Fair warning: This post contains some political opinions. I am a human being and do occasionally have off-topic thoughts. I don't get mad at people for disagreeing with me, but remember: Giorgio Tsoukalos offers liberal opinions on his Twitter feed and Erich von Daniken lobbied the U.S. government for conservative causes. I wrote a couple of paragraphs.
This isn’t a blog about politics, so my own opinions about the causes and consequences of the U.S. government shutdown are not particularly relevant here. However, what is relevant is the reaction of religious extremists who use ancient texts and ancient history to support a call for revolution against the U.S. government. On Monday, Dominionist preacher Rick Joyner released an internet video calling on God to authorize a U.S. military coup d’état to remove Barack Obama from office. Joyner told viewers that “no election” would return a moral leader to office, and he said that America’s “only hope is a military takeover, martial law.” He then asked God to “raise up” a military leader to save the country from tyranny by imposing a dictatorship.
Dominion theology arose in the 1970s as a Christian nationalist movement that claims God’s grant of dominion to Adam in Genesis 1:28 means that humanity needs to be governed by a conservative theocracy.
I don’t quite know what to think about open calls for revolution, or about the government shutdown. I’m not all that old, but this kind of open attack on the very foundation of the constitutional order—by those who claim to revere the constitution, no less—appears to be unprecedented in modern times. This shutdown is different than past shutdowns because it means to undo a legally enacted and duly court-upheld law by threat. So far as I know, this hasn’t happened since southern Democrats tried to force a government shutdown in 1879 in order to force Republicans to end support for African American voting rights, a move denounced as “revolution” at the time and widely seen as an attempt to reverse the settlement of the Civil War.
It’s like Seven Days in May, a 1962 novel (and later movie) about conservatives who plot to oust a liberal president in the name of “saving” America from liberal policies, a plot so realistic that John Kennedy allegedly believed it could really happen—and worked to get a film version made. Rod Serling, who would soon help launch the ancient astronaut and ancient mysteries craze, scripted the 1964 movie. No one, however, could predict that the loudest calls for revolution would come not from political dissenters but from extremists who use religion as a cover for social anxieties.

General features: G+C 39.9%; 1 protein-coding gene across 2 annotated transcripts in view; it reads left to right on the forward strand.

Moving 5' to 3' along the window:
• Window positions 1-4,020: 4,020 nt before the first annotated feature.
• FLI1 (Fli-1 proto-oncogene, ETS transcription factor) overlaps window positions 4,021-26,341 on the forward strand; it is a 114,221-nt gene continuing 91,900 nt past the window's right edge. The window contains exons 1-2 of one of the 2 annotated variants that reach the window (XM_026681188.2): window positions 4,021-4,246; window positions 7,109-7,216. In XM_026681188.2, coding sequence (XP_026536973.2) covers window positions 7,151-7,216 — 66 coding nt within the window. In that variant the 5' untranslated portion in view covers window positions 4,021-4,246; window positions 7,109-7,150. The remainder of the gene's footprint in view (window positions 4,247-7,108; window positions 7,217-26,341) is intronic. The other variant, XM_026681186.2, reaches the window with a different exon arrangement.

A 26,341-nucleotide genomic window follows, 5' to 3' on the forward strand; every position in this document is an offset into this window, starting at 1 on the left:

I think I’ve already made quite plain my view that other elements of historical revisionism play on these same anxieties, from the ancient astronaut theorists trying to find ways for non-fundamentalists to believe in gods and magic, to alternative historians who want to rewrite American history as a story of white triumphalism in an era of increasing racial and ethnic diversity. The political beliefs that pass under the name of religion are no closer to their ancient sources than ancient aliens and lost civilizations are to the actual history of the ancient world.
As depressing as all of that is, perhaps it’s helpful to have a palate cleanser. The U.S. isn’t the only country with nutty extremists looking to remake the country’s past in order to change its future. In Bosnia, you’ll recall, Sam Osmanagich has proudly proclaimed that a large natural formation is actually a 29,000-year-old pyramid built by a lost civilization, therefore making Bosnia the font of human civilization. The late Philip Coppens embraced this idea because it helped prove for him that scientists were dogmatists who refused to recognize truth. Steve Meads has taken pyramid claims further, to the point of utter absurdity.
In a posting on his website (which I discovered through a link posted on Facebook by Irna), Meads asserts that the Ice Age art from Chauvet Cave is actually a map of the Mediterranean on which a triangle shape represents the Bosnian pyramid!
Here is the relevant cave wall, which archaeologists believe was painted in stages, which each lion superimposed upon an earlier one. It is known as the “Panel of Rhinoceroses” and is only the leftmost part of a very large wall of art. The “triangle” is located where I have placed an arrow, and it seems to be formed from overlapping images.
And now with the alleged Mediterranean map. Meads believes that all the images were painted together, by plan, to “hide” a map of the Ice Age Mediterranean, when sea levels were lower, to lead visitors to the cave to the Bosnian pyramid. I have redrawn his map for clarity:
Weirdly, Istria is not affected by these lower sea levels, despite the fact that it would not be a peninsula were Adriatic sea levels lower.
I’m not going to waste your time trying to tease this out as a mystery. Take a look at a photo taken from a slightly different angle. With the light of the flash not bouncing off of a section of the paint, making it seem to disappear, the “pyramid” all but vanishes. There is just a solid line, some uneven rock, and an overlapping lion’s tail.
I am an author and researcher focusing on pop culture, science, and history. Bylines: New Republic, Slate, etc. There's more about me in the About Jason tab.
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